What is Silica Dust and Where is it Found?
Crystalline silica is an important industrial material found abundantly in the earth’s crust. Quartz, the most common form of silica, is a component of sand, stone, rock, concrete, brick, block, and mortar. Materials containing quartz are found in a wide variety of workplaces. Common industries and operation where crystalline silica is found include: construction, glass products, concrete products, foundries, cut stone products, fire-proofing, abrasive blasting, and many more. Occupational exposure to respirable crystalline silica occurs when cutting, sawing, drilling or abrading occurs on materials that contain crystalline silica such as crushing of concrete, sweeping, mixing, or pouring of materials. When controls are not in place during any of these operations, they could release large amounts of crystalline silica, which has very fine particles that can travel deep into your lungs.
Health Effects and Illnesses Caused by Silica Dust
Breathing in these very small (“respirable”) crystalline silica particles, can cause multiple diseases, including silicosis, an incurable lung disease that leads to disability and death. Respirable crystalline silica also causes lung cancer, chronic obstructive pulmonary disease (COPD), and kidney disease. Exposure to respirable crystalline silica is related to the development of autoimmune disorders and cardiovascular impairment. These occupational diseases are life-altering and debilitating disorders that annually affect thousands of workers across the United States
How do we protect ourselves from Crystalline Silica?
The most recent ruling by OSHA requires employers to protect workers from exposure to Silica with their standard 1926.1153. The standard provides flexible alternatives, which OSHA expects will be especially useful for small employers. Employers can either use the control methods laid out in Table 1 of the construction standard, or they can measure workers’ exposure to silica and independently decide which dust controls work best to limit exposures to the PEL in their workplaces.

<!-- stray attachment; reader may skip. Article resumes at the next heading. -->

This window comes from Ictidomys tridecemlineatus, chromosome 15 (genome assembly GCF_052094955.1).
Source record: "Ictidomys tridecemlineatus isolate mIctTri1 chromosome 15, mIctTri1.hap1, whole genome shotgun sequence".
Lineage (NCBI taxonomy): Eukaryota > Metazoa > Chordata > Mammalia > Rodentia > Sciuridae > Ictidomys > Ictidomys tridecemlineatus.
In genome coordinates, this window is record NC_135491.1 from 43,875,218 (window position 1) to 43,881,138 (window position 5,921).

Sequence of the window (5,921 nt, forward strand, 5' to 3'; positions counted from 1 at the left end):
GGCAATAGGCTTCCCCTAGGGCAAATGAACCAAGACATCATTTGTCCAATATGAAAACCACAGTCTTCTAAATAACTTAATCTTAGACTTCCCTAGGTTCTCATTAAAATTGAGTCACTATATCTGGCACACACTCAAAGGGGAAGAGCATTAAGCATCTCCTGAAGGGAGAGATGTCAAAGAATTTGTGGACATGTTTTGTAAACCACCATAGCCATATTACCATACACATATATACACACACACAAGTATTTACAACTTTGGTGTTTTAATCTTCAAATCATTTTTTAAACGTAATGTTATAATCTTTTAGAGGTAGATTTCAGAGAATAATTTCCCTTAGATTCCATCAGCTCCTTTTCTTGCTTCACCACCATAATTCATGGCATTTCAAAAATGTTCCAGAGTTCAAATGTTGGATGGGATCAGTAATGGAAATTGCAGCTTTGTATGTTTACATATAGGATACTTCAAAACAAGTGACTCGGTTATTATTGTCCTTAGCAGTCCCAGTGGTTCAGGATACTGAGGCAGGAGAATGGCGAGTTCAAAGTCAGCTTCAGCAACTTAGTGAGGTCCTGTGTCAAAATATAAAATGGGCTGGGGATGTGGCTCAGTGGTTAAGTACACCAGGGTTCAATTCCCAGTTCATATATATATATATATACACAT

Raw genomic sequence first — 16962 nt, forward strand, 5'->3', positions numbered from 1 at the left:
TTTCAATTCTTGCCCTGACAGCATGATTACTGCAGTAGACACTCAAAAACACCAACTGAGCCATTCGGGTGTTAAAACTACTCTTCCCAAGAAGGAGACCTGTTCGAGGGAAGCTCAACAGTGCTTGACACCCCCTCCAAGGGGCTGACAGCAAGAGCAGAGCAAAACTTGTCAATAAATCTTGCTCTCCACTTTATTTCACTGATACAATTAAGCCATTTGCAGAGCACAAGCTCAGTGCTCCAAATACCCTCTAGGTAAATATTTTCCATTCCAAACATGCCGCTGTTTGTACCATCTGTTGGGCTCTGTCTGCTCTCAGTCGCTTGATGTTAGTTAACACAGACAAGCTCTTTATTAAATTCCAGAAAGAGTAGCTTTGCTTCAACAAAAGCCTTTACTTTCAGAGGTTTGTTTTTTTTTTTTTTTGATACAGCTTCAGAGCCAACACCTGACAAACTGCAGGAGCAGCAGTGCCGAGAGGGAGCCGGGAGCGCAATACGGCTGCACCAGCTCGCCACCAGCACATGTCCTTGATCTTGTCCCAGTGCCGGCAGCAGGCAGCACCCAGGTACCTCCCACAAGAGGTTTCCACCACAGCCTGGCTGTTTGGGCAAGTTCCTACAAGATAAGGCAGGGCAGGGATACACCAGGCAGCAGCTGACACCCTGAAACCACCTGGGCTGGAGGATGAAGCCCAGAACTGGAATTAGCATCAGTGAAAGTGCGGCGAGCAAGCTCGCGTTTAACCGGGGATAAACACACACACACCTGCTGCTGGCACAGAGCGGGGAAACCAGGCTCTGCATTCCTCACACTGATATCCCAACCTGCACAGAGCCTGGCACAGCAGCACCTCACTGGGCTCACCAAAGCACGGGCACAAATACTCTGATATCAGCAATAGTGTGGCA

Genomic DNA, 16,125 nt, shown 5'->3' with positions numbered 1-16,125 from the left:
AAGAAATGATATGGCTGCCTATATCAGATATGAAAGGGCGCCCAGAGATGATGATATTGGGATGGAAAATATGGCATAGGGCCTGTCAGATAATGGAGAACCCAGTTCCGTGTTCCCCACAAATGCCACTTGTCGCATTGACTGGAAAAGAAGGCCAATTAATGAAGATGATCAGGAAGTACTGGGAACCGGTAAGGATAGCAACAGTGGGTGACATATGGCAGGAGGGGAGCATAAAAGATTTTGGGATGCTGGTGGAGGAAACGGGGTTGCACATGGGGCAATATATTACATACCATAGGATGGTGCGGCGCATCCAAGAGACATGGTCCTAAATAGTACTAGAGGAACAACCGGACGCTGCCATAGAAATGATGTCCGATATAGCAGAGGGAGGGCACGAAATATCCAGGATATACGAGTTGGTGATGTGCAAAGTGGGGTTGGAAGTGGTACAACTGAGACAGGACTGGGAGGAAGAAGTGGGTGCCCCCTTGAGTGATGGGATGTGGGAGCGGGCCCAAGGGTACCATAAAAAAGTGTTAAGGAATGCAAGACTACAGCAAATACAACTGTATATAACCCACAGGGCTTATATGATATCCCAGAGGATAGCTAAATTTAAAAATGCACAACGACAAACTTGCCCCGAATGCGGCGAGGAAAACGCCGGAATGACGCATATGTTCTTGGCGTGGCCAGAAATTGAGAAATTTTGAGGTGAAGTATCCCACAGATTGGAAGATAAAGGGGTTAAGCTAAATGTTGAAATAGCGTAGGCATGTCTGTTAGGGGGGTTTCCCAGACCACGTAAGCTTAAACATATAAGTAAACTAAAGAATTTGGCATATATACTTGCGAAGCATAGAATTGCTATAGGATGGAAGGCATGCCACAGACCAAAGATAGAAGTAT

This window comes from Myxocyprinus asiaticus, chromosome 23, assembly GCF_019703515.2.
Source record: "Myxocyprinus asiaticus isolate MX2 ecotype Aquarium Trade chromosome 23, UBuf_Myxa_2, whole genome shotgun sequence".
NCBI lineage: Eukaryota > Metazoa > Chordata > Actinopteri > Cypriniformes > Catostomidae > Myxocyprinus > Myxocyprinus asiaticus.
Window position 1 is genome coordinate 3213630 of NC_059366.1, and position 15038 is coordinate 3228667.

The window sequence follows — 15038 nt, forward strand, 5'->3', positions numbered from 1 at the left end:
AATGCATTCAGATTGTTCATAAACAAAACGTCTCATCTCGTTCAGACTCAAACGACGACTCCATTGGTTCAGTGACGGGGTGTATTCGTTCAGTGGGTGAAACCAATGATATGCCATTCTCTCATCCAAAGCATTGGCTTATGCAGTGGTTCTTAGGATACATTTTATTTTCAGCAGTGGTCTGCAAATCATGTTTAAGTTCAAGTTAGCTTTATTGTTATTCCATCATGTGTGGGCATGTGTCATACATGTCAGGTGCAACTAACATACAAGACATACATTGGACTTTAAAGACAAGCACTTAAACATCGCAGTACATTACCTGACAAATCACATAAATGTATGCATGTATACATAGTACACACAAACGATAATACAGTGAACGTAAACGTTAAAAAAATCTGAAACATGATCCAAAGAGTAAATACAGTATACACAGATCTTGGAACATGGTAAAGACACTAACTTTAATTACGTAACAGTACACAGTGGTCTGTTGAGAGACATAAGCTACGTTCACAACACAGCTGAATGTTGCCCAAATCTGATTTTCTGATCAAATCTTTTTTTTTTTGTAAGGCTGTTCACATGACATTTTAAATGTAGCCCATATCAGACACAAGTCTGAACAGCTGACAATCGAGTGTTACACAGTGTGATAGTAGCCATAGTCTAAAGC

Regardless of which exposure control method is used, all construction employers covered by the standard are required to:
• Establish and implement a written exposure control plan that identifies tasks that involve exposure and methods used to protect workers, including procedures to restrict access to work areas where high exposures may occur.
• Restrict housekeeping practices that expose workers to silica where feasible alternatives are available.
• Offer medical exams-including chest X-rays and lung function tests-every three years for workers who are required by the standard to wear a respirator for 30 or more days per year.
• Train workers on work operations that result in silica exposure and ways to limit exposure.
• Keep records of exposure measurements, objective data, and medical exams.
Some Simpler ways to make this happen are:
• Eliminate the source of the dust whether that is through engineering controls or a change in work processes.
• Use collection or vacuum systems to collect dust at the point of operation.
• Use wet methods when cutting or breaking any concrete or similar materials.
• Use water as a means of suppression for the dust on roadways or in work areas.
• Use proper respirators when engineering controls are not enough to protect you.